Monday, May 20, 2013
Hirschfeld was born to Jewish parents in the Prussian city of Kolberg (now in Poland) on the Baltic Sea. He studied modern languages in various German cities and eventually took his degree in Berlin in 1892.
In 1896, he wrote Sappho and Socrates, a pamphlet on homosexual love. The following year he joined leaders of the gay journal, Der Eigene (The Self-Possessed), to establish the Scientific Humanitarian Committee. Their first order of business was to work toward the overturn of Paragraph 175, the 1871 German law that criminalized male homosexuality. They collected more than 5,000 signatures on their petition to repeal the law, including such notables as Albert Einstein, Leo Tolstoy, Thomas Mann, Hermann Hesse and Rainer Maria Rilke. When their efforts failed in an unsuccessful vote before the Reichstag in 1898, Hirschfeld was so infuriated by the hypocrisy of certain members of parliament that he threatened to out some of those who had voted against it. The committee pressed on, working tirelessly to have their bill reintroduced repeatedly over the following decades. Unfortunately, they were never successful.
The Scientific Humanitarian Committee’s motto, "Through Science to Justice", describes an encompassing sexological platform that moves from acknowledgment of biological facts of human sexuality to a vision of a culture capable of coping with endless sexual diversity. Hirschfeld was convinced that scientific understanding of sexuality would lead to tolerance and acceptance of sexual minorities. Thirty-four years before Kinsey, Hirschfeld collected detailed information about sexual behavior in surveys from 10,000 people, and he published the results in his book, Homosexuality in Men and Women (1914).
During the height of the Weimar Republic, Hirschfeld co-wrote, co-funded and acted in a movie called Anders als die Anderen (Different from the Others, 1919), a silent film whose main character comes out to thwart his extortionist gay ex-lover, but subsequently loses his job and commits suicide. The project was intended as a polemic against Paragraph 175. The film's basic plot was used again in the 1961 British film, Victim, starring Dirk Bogarde (see entry in sidebar).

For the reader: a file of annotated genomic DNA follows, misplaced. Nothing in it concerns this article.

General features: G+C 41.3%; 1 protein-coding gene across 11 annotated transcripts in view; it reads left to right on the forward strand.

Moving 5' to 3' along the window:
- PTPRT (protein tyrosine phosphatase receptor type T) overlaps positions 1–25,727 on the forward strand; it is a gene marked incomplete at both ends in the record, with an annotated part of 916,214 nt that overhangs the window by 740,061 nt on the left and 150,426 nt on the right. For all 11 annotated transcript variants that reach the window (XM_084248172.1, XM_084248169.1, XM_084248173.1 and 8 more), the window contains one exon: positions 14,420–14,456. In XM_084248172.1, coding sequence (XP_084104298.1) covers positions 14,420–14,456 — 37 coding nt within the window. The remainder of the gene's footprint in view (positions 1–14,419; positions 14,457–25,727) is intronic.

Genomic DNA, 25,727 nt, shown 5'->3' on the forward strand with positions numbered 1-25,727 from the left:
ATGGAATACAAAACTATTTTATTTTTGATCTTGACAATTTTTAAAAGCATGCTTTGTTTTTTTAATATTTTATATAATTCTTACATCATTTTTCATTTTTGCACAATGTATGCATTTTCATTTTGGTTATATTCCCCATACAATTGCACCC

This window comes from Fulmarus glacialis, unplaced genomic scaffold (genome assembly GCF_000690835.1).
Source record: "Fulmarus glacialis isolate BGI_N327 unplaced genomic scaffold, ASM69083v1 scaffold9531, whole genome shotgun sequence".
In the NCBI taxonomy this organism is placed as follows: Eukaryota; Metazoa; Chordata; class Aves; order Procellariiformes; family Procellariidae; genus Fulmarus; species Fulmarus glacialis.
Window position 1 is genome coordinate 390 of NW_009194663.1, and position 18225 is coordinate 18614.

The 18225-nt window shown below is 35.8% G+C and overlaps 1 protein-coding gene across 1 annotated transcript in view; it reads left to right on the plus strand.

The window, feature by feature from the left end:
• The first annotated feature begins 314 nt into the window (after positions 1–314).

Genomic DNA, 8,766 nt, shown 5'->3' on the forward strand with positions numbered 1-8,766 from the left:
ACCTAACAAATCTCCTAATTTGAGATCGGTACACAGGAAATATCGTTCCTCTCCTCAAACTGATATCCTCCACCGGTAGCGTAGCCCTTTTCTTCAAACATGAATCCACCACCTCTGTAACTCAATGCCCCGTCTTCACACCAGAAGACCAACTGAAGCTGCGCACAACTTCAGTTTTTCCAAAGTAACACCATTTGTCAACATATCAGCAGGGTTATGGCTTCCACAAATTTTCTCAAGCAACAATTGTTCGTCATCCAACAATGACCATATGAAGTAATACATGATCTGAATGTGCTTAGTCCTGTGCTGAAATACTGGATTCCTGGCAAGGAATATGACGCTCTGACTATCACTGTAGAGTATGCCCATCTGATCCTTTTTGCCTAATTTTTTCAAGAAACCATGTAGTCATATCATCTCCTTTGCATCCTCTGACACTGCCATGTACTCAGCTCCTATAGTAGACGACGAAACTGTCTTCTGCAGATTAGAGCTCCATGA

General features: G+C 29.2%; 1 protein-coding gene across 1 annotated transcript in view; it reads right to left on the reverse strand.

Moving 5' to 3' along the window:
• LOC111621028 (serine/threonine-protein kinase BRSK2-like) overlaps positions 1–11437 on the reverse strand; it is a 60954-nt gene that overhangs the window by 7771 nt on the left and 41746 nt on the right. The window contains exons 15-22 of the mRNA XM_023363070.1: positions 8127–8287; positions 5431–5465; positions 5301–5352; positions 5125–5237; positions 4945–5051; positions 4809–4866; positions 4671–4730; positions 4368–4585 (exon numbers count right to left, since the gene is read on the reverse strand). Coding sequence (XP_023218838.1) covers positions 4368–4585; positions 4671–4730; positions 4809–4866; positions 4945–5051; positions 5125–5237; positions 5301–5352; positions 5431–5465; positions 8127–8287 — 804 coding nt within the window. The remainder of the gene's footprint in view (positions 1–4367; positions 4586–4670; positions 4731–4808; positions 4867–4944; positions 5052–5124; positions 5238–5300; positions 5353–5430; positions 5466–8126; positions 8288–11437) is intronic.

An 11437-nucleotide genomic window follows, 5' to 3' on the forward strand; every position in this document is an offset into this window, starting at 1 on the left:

The Institute and its work also increasingly came to the notice of the Nazi party. At one point, following a lecture Hirschfeld gave in Munich, he was set upon by a group of Brown Shirts, who fractured his skull and left him for dead in the street. They were bent on eradicating the triple evils of socialists, homosexuals and Jews – and Hirschfeld was all three.
Then things got worse. Unfortunately, on the heels of Hitler’s ruthless elimination of a powerful band of hyper-masculine homosexuals (including many of Hitler’s friends) known as the “Night of the Long Knives”, the Nazis ransacked the institute’s archives on May 6, 1933, confiscating names and addresses. Four days later the Nazis held a massive book burning in Berlin’s Opernplatz, destroying the institute’s collection of 20,000 volumes and 5,000 images on the basis that they depicted “deviants” and “ideas that were un-German.” The institute’s buildings were confiscated and sold to the state. At the time Hirschfeld was on a lecture tour in Paris and never returned home. Hirschfeld learned of the ruinous acts while watching newsreels in a Paris cinema, seated next to his Chinese lover, Li Shiu Tong, who was also Hirschfeld’s life-long traveling companion and fellow researcher.